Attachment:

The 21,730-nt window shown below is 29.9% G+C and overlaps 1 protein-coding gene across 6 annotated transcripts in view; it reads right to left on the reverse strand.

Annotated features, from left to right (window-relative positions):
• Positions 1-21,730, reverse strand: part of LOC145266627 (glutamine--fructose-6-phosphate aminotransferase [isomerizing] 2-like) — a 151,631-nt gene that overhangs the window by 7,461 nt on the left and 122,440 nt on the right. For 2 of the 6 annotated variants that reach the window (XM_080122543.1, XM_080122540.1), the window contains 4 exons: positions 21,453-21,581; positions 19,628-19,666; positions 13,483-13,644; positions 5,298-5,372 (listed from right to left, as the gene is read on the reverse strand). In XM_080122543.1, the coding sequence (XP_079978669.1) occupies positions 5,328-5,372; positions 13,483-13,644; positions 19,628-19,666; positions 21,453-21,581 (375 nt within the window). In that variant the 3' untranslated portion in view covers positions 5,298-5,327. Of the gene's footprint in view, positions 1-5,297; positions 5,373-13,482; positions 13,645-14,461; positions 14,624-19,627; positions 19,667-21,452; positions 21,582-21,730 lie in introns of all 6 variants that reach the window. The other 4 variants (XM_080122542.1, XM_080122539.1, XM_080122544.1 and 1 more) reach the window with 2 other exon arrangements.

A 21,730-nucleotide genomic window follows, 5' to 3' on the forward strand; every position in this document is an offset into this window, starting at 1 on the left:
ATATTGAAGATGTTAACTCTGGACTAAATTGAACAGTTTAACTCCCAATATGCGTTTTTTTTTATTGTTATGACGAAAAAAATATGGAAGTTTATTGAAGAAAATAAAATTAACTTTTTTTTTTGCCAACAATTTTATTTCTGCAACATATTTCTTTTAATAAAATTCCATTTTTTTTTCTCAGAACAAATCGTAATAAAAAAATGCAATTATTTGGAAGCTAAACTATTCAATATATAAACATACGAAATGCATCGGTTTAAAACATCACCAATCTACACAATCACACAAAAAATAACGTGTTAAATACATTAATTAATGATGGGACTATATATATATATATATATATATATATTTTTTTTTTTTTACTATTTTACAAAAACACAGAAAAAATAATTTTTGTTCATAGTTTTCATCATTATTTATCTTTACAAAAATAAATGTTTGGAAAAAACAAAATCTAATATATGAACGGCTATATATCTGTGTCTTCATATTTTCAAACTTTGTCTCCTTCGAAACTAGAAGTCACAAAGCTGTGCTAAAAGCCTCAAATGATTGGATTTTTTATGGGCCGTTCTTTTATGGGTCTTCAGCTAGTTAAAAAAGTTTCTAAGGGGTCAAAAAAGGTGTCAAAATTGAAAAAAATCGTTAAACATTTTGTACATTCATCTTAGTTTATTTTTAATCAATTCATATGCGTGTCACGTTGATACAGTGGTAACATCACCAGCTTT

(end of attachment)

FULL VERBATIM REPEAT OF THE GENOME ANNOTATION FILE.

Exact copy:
The 21,730-nt window shown below is 29.9% G+C and overlaps 1 protein-coding gene across 6 annotated transcripts in view; it reads right to left on the reverse strand.

Annotated features, from left to right (window-relative positions):
• Positions 1-21,730, reverse strand: part of LOC145266627 (glutamine--fructose-6-phosphate aminotransferase [isomerizing] 2-like) — a 151,631-nt gene that overhangs the window by 7,461 nt on the left and 122,440 nt on the right. For 2 of the 6 annotated variants that reach the window (XM_080122543.1, XM_080122540.1), the window contains 4 exons: positions 21,453-21,581; positions 19,628-19,666; positions 13,483-13,644; positions 5,298-5,372 (listed from right to left, as the gene is read on the reverse strand). In XM_080122543.1, the coding sequence (XP_079978669.1) occupies positions 5,328-5,372; positions 13,483-13,644; positions 19,628-19,666; positions 21,453-21,581 (375 nt within the window). In that variant the 3' untranslated portion in view covers positions 5,298-5,327. Of the gene's footprint in view, positions 1-5,297; positions 5,373-13,482; positions 13,645-14,461; positions 14,624-19,627; positions 19,667-21,452; positions 21,582-21,730 lie in introns of all 6 variants that reach the window. The other 4 variants (XM_080122542.1, XM_080122539.1, XM_080122544.1 and 1 more) reach the window with 2 other exon arrangements.

A 21,730-nucleotide genomic window follows, 5' to 3' on the forward strand; every position in this document is an offset into this window, starting at 1 on the left:
ATATTGAAGATGTTAACTCTGGACTAAATTGAACAGTTTAACTCCCAATATGCGTTTTTTTTTATTGTTATGACGAAAAAAATATGGAAGTTTATTGAAGAAAATAAAATTAACTTTTTTTTTTGCCAACAATTTTATTTCTGCAACATATTTCTTTTAATAAAATTCCATTTTTTTTTCTCAGAACAAATCGTAATAAAAAAATGCAATTATTTGGAAGCTAAACTATTCAATATATAAACATACGAAATGCATCGGTTTAAAACATCACCAATCTACACAATCACACAAAAAATAACGTGTTAAATACATTAATTAATGATGGGACTATATATATATATATATATATATATATTTTTTTTTTTTTACTATTTTACAAAAACACAGAAAAAATAATTTTTGTTCATAGTTTTCATCATTATTTATCTTTACAAAAATAAATGTTTGGAAAAAACAAAATCTAATATATGAACGGCTATATATCTGTGTCTTCATATTTTCAAACTTTGTCTCCTTCGAAACTAGAAGTCACAAAGCTGTGCTAAAAGCCTCAAATGATTGGATTTTTTATGGGCCGTTCTTTTATGGGTCTTCAGCTAGTTAAAAAAGTTTCTAAGGGGTCAAAAAAGGTGTCAAAATTGAAAAAAATCGTTAAACATTTTGTACATTCATCTTAGTTTATTTTTAATCAATTCATATGCGTGTCACGTTGATACAGTGGTAACATCACCAGCTTT